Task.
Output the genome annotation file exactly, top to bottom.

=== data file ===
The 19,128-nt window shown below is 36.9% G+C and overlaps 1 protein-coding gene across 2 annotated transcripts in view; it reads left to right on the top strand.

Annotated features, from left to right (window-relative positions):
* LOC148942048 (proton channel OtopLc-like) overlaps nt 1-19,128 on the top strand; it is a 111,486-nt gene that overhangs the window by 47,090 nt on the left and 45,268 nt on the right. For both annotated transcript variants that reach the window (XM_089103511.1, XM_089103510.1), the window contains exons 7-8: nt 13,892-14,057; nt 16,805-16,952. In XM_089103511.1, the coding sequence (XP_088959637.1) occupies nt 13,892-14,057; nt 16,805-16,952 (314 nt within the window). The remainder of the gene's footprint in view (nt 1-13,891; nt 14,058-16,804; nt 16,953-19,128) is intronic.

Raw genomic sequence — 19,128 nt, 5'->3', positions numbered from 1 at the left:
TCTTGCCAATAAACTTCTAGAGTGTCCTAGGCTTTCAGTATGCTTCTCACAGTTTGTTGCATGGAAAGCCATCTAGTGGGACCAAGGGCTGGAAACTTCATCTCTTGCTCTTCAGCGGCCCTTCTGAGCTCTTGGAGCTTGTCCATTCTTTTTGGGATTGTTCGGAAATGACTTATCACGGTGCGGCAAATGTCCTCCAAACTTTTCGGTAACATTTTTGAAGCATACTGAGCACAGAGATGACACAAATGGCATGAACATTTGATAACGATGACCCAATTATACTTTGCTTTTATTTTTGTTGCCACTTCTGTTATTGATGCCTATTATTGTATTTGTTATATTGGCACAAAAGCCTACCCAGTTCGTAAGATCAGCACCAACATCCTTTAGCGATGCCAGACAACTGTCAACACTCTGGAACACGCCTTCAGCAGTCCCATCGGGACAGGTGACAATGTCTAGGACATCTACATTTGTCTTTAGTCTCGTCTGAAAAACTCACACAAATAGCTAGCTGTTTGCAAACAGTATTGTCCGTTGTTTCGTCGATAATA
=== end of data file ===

The 19,128-nt window shown below is 36.9% G+C and overlaps 1 protein-coding gene across 2 annotated transcripts in view; it reads left to right on the top strand.

Annotated features, from left to right (window-relative positions):
* LOC148942048 (proton channel OtopLc-like) overlaps nt 1-19,128 on the top strand; it is a 111,486-nt gene that overhangs the window by 47,090 nt on the left and 45,268 nt on the right. For both annotated transcript variants that reach the window (XM_089103511.1, XM_089103510.1), the window contains exons 7-8: nt 13,892-14,057; nt 16,805-16,952. In XM_089103511.1, the coding sequence (XP_088959637.1) occupies nt 13,892-14,057; nt 16,805-16,952 (314 nt within the window). The remainder of the gene's footprint in view (nt 1-13,891; nt 14,058-16,804; nt 16,953-19,128) is intronic.

Raw genomic sequence — 19,128 nt, 5'->3', positions numbered from 1 at the left:
TCTTGCCAATAAACTTCTAGAGTGTCCTAGGCTTTCAGTATGCTTCTCACAGTTTGTTGCATGGAAAGCCATCTAGTGGGACCAAGGGCTGGAAACTTCATCTCTTGCTCTTCAGCGGCCCTTCTGAGCTCTTGGAGCTTGTCCATTCTTTTTGGGATTGTTCGGAAATGACTTATCACGGTGCGGCAAATGTCCTCCAAACTTTTCGGTAACATTTTTGAAGCATACTGAGCACAGAGATGACACAAATGGCATGAACATTTGATAACGATGACCCAATTATACTTTGCTTTTATTTTTGTTGCCACTTCTGTTATTGATGCCTATTATTGTATTTGTTATATTGGCACAAAAGCCTACCCAGTTCGTAAGATCAGCACCAACATCCTTTAGCGATGCCAGACAACTGTCAACACTCTGGAACACGCCTTCAGCAGTCCCATCGGGACAGGTGACAATGTCTAGGACATCTACATTTGTCTTTAGTCTCGTCTGAAAAACTCACACAAATAGCTAGCTGTTTGCAAACAGTATTGTCCGTTGTTTCGTCGATAATA